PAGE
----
Friday, January 18, 2008

The Law Was Made For Man

Mark 2:23-28.
The disciples pick corn as they walk on the Sabbath. I was struck by the innocence with which the disciples did this. While Jesus and the Pharisees were on the alert for technicalities around the law on the Sabbath, it seems that the disciples weren't. They didn't even realise that they were giving the Pharisees an opening to challenge Jesus.

If the Sabbath was made for man, not vice versa, can we say that the Law was made for man and not man for the Law? I think so. Just a fresh way of looking at it that reminds me that God is not looking for unthinking obedience from us.

Would this mean that it is ok to steal from a person wealthier than you if you are starving? I don't think so, necessarily. But it means that we are encouraged to ask that question. And to keep asking in every situation and context.


John van de Laar said...

Great post, Jenny!

I particularly enjoyed your last paragraph - that we need to be prepared to ask questions in every situation and context.

Michael Card, the Christian musician, has a stunning line in one of his old songs: Could it be that questions tell us more than answers ever do?

After all, Jesus asked more questions than he gave answers!

Sacredise - Seeking to be Fully Alive

rebecca said...

As I read this post the question that was raised in my mind is that the pharisees were one's extremely techincal regarding the law whereas Christ appeared to oppose the Law (but he really wasn't.) in his actions especially towards the weak, the outcasts, the one's who could not enter the temple. I think (and this is just thoughts) is that the Law was used as a weapon to oppress the weak. I see this happening all the time and that was never its intent.


Thomas O. Scarborough said...

I think this is a crucial point. How often do we allow the Law to infiltrate the Church. In my view, all behaviour is directly related to our relationship with Christ, and how we magnify Him. A brief example. If you truly see God as Jehovah Jireh, you won't be thieving. The law, "You shall not steal" becomes obsolete -- rather fulfilled.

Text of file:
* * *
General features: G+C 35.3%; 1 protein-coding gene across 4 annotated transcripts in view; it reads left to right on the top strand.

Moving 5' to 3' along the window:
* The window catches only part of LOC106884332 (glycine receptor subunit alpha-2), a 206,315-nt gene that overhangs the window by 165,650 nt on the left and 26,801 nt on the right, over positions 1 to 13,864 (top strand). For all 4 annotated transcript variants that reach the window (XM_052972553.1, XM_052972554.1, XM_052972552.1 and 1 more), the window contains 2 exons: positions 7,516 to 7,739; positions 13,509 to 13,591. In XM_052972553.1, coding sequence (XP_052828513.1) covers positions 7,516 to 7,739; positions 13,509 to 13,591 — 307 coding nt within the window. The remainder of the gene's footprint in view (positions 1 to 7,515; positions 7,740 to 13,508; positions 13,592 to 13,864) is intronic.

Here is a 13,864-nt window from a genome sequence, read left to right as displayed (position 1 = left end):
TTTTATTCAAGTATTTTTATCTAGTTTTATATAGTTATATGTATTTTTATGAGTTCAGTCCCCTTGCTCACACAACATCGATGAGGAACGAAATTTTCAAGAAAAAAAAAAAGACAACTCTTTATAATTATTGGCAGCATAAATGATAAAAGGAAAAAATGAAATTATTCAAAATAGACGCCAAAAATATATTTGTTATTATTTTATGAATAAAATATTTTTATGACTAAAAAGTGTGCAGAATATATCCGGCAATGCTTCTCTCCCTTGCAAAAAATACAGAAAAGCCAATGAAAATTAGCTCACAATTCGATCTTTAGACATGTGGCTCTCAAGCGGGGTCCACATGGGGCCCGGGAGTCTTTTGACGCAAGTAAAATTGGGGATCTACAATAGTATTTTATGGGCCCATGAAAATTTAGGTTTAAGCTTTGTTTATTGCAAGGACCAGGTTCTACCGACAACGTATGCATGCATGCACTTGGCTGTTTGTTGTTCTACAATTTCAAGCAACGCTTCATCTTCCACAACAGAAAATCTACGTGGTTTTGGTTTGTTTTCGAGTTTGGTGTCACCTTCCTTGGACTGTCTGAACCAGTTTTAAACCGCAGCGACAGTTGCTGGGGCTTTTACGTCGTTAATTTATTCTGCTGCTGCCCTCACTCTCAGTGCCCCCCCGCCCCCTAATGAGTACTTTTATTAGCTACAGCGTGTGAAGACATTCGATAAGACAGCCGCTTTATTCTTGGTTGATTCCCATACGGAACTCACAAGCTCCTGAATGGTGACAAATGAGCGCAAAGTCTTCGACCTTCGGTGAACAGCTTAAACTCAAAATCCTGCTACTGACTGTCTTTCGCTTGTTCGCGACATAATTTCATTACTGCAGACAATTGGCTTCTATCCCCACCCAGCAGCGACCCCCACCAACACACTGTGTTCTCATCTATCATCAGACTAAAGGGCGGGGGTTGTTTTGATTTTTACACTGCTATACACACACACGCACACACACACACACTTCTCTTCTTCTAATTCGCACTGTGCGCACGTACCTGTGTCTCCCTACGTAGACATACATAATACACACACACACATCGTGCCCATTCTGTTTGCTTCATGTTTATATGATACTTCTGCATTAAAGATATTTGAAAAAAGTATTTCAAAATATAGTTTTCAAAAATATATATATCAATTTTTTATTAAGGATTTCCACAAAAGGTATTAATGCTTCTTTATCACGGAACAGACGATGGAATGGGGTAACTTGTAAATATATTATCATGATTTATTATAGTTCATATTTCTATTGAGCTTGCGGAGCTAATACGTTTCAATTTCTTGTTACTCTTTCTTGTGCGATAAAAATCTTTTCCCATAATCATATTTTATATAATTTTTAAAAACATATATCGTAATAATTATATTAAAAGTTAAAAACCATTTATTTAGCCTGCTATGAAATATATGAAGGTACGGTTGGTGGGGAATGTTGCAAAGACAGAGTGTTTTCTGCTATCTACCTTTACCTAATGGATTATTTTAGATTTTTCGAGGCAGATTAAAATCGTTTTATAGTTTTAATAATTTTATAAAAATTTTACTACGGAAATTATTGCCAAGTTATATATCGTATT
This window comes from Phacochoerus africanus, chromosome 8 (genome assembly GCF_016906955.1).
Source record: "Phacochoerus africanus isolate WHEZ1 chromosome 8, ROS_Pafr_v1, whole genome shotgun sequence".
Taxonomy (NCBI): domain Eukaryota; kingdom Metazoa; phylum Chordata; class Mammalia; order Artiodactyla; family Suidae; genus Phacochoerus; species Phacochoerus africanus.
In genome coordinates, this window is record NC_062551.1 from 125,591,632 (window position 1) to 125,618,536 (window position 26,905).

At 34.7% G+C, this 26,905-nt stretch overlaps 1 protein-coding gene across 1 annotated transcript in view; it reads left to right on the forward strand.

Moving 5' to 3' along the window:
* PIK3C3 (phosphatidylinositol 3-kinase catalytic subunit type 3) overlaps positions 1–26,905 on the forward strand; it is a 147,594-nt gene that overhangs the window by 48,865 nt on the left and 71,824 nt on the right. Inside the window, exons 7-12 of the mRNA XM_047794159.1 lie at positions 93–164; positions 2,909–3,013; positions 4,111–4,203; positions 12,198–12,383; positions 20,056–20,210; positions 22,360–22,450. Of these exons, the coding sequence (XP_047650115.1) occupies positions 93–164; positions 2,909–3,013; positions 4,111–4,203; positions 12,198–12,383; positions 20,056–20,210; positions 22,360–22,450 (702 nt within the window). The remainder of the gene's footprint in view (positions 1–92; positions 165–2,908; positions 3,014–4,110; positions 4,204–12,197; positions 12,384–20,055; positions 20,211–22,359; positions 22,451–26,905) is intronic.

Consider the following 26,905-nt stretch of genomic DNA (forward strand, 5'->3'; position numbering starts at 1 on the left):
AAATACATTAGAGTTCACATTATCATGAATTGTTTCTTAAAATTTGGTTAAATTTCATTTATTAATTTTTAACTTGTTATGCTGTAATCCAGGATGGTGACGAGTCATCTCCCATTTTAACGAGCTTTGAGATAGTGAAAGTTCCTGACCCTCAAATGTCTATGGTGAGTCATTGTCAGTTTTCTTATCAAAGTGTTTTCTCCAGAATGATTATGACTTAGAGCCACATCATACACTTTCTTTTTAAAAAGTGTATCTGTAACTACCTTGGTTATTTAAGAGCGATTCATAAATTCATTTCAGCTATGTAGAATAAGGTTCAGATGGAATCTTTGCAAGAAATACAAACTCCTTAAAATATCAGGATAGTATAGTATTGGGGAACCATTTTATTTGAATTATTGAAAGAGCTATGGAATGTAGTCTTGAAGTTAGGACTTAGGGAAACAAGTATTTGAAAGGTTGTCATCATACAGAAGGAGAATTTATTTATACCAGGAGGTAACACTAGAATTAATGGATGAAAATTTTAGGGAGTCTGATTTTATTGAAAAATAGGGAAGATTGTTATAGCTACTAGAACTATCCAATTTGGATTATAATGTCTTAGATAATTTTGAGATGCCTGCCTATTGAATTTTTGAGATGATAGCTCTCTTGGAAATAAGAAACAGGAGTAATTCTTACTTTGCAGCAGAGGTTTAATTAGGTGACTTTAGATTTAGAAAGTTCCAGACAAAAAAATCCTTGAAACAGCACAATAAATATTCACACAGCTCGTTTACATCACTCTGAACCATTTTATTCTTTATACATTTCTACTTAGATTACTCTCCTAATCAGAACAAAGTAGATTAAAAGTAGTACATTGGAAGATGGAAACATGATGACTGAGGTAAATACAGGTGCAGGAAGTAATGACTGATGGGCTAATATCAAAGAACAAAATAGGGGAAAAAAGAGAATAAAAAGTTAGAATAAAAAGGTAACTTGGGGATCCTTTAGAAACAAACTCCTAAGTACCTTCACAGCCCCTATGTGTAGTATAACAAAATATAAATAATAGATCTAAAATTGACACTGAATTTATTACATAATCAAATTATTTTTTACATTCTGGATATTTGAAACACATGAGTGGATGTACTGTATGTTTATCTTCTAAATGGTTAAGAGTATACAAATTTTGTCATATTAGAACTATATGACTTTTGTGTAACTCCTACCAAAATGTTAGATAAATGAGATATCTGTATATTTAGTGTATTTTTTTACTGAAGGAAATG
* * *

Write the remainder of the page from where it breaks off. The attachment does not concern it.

Unknown said...

He who has an ear let him hear! Who made the ear for hearing and what was he or she asked to hear?

David Barbour said...

Hi Jenny,

Spent some time in my life in a conservative/legalistic church setup. The pains of breaking out of the mold were traumatic. The guilt one felt, to think differently and express yourself more creatively was implicility forbidden. The freedom I felt though- the moment I did what the community deemed was in error but I knew was more in the Spirit of God. Thank God for Jesus the giver of grace upon grace.


Jenny Hillebrand said...

Thanks for your comments all! Sorry that I have not responded before - life has been a little stressed!
Becky - I think you have a good point about the law being used to oppress. We do see that now too. I'd like to think about it a bit more.
Yes - the God of questions, mystery, grace and also authority.

tonymyles said...

I like the concept that we see in Joseph's life (Mary's husband). He was known as a "righteous man," but for the first time the word changed in the traditional sense. The old school meaning of righteous was someone who kept the letter of the law, whereas Joseph was known as a "tsadiq," or someone who kept the spirit of the law.

Maybe that's the fuller revelation of following the law as mankind progressed/progresses.